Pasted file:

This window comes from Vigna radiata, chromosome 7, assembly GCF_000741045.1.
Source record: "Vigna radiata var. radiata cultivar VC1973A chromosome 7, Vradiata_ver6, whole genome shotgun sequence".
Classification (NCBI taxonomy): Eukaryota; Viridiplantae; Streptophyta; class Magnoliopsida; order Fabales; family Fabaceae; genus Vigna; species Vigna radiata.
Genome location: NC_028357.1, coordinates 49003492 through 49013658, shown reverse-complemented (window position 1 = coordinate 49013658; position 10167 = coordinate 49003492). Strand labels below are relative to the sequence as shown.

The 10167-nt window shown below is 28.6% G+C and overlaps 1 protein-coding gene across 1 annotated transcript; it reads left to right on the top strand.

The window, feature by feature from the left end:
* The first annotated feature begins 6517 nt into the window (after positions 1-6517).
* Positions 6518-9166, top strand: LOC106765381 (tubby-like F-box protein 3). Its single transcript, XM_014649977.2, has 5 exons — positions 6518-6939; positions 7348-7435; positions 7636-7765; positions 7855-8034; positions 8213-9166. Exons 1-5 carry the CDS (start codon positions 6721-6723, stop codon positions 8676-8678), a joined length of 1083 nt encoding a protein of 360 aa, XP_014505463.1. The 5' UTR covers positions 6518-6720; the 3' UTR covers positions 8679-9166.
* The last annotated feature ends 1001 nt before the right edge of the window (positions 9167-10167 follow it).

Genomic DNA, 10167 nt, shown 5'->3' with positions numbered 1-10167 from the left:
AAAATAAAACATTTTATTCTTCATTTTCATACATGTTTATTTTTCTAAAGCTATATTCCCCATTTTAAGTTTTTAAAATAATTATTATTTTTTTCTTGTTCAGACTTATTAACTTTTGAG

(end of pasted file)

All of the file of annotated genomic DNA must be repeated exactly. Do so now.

This window comes from Vigna radiata, chromosome 7, assembly GCF_000741045.1.
Source record: "Vigna radiata var. radiata cultivar VC1973A chromosome 7, Vradiata_ver6, whole genome shotgun sequence".
Classification (NCBI taxonomy): Eukaryota; Viridiplantae; Streptophyta; class Magnoliopsida; order Fabales; family Fabaceae; genus Vigna; species Vigna radiata.
Genome location: NC_028357.1, coordinates 49003492 through 49013658, shown reverse-complemented (window position 1 = coordinate 49013658; position 10167 = coordinate 49003492). Strand labels below are relative to the sequence as shown.

The 10167-nt window shown below is 28.6% G+C and overlaps 1 protein-coding gene across 1 annotated transcript; it reads left to right on the top strand.

The window, feature by feature from the left end:
* The first annotated feature begins 6517 nt into the window (after positions 1-6517).
* Positions 6518-9166, top strand: LOC106765381 (tubby-like F-box protein 3). Its single transcript, XM_014649977.2, has 5 exons — positions 6518-6939; positions 7348-7435; positions 7636-7765; positions 7855-8034; positions 8213-9166. Exons 1-5 carry the CDS (start codon positions 6721-6723, stop codon positions 8676-8678), a joined length of 1083 nt encoding a protein of 360 aa, XP_014505463.1. The 5' UTR covers positions 6518-6720; the 3' UTR covers positions 8679-9166.
* The last annotated feature ends 1001 nt before the right edge of the window (positions 9167-10167 follow it).

Genomic DNA, 10167 nt, shown 5'->3' with positions numbered 1-10167 from the left:
AAAATAAAACATTTTATTCTTCATTTTCATACATGTTTATTTTTCTAAAGCTATATTCCCCATTTTAAGTTTTTAAAATAATTATTATTTTTTTCTTGTTCAGACTTATTAACTTTTGAG